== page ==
As the Centers for Disease Control and Prevention (CDC) are changing tack regarding their recommendation to the public about wearing face masks, some experts explain how certain masks could help keep the coronavirus at bay. However, these should be our last resort, they warn.

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A recent study explains why surgical face masks could help protect against the new coronavirus — as the last line of defense.

A few days ago, the CDC issued new guidance on the circumstances under which it is advisable to wear masks during the COVID-19 pandemic.

The federal agency now “recommends wearing cloth face coverings in public settings where other social distancing measures are difficult to maintain (e.g., grocery stores and pharmacies) especially [original emphasis] in areas of significant community-based transmission.”

Yet, by advising the use of homemade cloth masks, the CDC are upholding their earlier recommendation that people refrain from purchasing surgical masks and N95 respirators, which they deem to be “critical supplies” for healthcare workers, who face shortages of protective equipment.

Stay informed with live updates on the current COVID-19 outbreak and visit our coronavirus hub for more advice on prevention and treatment.

A newly published study from the University of Maryland, College Park and The University of Hong Kong now shows how surgical masks, in particular, could help prevent people with a viral infection from shedding infectious particles.

The researchers started their study before the new coronavirus pandemic, so their investigation does not include people who contracted SARS-CoV-2.

Nevertheless, their findings may be relevant to current international debates about the efficacy of masks in preventing the spread of SARS-CoV-2.

The researchers’ findings appear in the journal Nature.

In the study, the team worked with 246 participants who had acquired a respiratory infection from a flu virus, a coronavirus, or a rhinovirus.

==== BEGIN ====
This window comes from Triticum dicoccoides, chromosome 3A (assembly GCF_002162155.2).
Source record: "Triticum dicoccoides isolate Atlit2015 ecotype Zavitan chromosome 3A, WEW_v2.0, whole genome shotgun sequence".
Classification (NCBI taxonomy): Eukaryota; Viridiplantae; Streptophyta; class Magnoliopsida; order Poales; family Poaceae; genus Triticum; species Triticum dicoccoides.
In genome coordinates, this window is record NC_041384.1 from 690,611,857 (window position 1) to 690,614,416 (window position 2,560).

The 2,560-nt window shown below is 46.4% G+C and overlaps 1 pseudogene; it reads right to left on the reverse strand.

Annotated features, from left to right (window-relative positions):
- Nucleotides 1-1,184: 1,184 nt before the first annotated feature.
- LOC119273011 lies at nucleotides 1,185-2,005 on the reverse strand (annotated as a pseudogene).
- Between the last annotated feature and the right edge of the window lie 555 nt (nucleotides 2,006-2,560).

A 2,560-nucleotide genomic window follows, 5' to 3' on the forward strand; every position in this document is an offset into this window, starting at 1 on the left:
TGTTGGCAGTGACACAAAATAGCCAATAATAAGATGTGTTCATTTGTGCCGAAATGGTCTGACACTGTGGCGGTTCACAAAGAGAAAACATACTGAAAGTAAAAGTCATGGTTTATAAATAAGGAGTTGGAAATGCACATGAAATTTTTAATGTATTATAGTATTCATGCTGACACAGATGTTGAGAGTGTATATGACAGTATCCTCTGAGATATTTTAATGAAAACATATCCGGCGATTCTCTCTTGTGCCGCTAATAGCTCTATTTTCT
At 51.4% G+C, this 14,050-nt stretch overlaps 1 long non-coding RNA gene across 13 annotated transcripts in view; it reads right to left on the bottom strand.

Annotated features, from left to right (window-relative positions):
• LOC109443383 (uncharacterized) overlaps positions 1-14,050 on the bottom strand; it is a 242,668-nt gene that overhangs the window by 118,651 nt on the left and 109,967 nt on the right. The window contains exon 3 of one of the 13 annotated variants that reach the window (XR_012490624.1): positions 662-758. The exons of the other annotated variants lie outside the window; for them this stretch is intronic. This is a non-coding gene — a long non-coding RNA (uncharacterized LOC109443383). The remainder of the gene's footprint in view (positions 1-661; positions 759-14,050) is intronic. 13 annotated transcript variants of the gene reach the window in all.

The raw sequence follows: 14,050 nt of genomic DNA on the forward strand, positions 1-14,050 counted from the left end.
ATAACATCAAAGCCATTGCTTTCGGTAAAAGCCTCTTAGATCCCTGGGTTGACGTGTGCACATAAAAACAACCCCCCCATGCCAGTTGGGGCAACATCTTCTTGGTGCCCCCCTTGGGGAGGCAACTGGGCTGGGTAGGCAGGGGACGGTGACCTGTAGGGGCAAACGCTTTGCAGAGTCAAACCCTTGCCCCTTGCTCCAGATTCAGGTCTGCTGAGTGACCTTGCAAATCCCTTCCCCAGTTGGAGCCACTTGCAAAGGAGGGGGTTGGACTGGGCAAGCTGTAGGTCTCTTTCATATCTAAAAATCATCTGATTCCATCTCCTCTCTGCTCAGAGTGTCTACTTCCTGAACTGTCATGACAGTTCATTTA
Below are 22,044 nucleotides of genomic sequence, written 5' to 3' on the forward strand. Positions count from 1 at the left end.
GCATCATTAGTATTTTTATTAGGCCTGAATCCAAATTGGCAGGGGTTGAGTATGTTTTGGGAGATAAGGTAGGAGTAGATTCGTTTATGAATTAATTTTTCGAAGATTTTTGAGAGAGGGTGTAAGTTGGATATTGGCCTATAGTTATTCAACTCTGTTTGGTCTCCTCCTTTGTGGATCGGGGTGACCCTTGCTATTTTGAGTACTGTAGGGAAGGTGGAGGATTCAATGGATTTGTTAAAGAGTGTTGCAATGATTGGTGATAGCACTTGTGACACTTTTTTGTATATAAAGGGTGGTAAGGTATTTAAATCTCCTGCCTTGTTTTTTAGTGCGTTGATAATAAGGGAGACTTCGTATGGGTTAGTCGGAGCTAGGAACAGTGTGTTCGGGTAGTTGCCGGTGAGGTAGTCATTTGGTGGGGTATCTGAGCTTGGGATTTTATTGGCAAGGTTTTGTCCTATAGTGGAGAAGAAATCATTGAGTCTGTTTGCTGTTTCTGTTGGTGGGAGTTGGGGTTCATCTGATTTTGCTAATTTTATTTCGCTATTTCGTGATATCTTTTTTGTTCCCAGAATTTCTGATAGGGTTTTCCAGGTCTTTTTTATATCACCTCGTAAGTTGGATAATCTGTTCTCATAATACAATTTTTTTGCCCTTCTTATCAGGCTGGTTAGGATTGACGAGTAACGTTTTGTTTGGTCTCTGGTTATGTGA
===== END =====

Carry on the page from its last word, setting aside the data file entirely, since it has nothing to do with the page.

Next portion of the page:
The researchers split the participants into two groups, providing some with surgical masks and leaving others without.

Then, they asked everyone to exhale through an innovative machine designed to capture particles emitted through exhalation — a device suggestively named Gesundheit II — to determine whether the masks could effectively catch the tiny droplets that carry these viruses.

This idea for the test arose in the wake of a previous study, spearheaded by Prof. Donald K. Milton. The study also used the Gesundheit II machine, and the results indicated that a person with the flu could shed infectious particles without coughing or sneezing.

Even minuscule droplets carried by regular breathing were able to spread the flu virus, that study demonstrated.

In the current investigation, the team found that surgical masks could help reduce the amount of coronavirus shed by participants — and suggested that simply breathing could spread this type of virus.

Masks also helped reduce the amount of flu virus shed through coughing or sneezing, but not through aerosols emitted by just breathing.

“In 111 people infected by either coronavirus, influenza virus, or rhinovirus, masks reduced detectable virus in respiratory droplets and aerosols for seasonal coronaviruses, and in respiratory droplets for influenza virus,” says the study’s first author, Nancy H. L. Leung, Ph.D., who had conducted the research for her doctoral dissertation.

“In contrast,” she went on to note, “masks did not reduce the emission of rhinoviruses.”

Based on the current findings, co-senior author Prof. Benjamin J. Cowling — also the co-director of the World Health Organization (WHO) Collaborating Centre for Infectious Disease Epidemiology and Control — notes that surgical masks could play a role in fighting the COVID-19 pandemic.

“The ability of surgical masks to reduce seasonal coronavirus in respiratory droplets and aerosols implies that such masks can contribute to slowing the spread of COVID-19 when worn by infected people,” says Prof. Cowling.

However, the researchers emphasize that for members of the public, masks should be the very last protective measure in the context of the current pandemic.

“Personal protective equipment like N95 masks are not our first line of defense. They are our last, desperate thing that we do.”

– Co-senior author Prof. Donald K. Milton

Instead, a more useful first-line measure for protecting the public may be to install more appropriate ventilation in public spaces such as supermarkets, Prof. Milton notes.

It may also be helpful, he explains, to install UVC lighting by ceiling fans, a method that may kill some viral particles and bacteria that are sucked through the fans.

For live updates on the latest developments regarding the novel coronavirus and COVID-19, click here.

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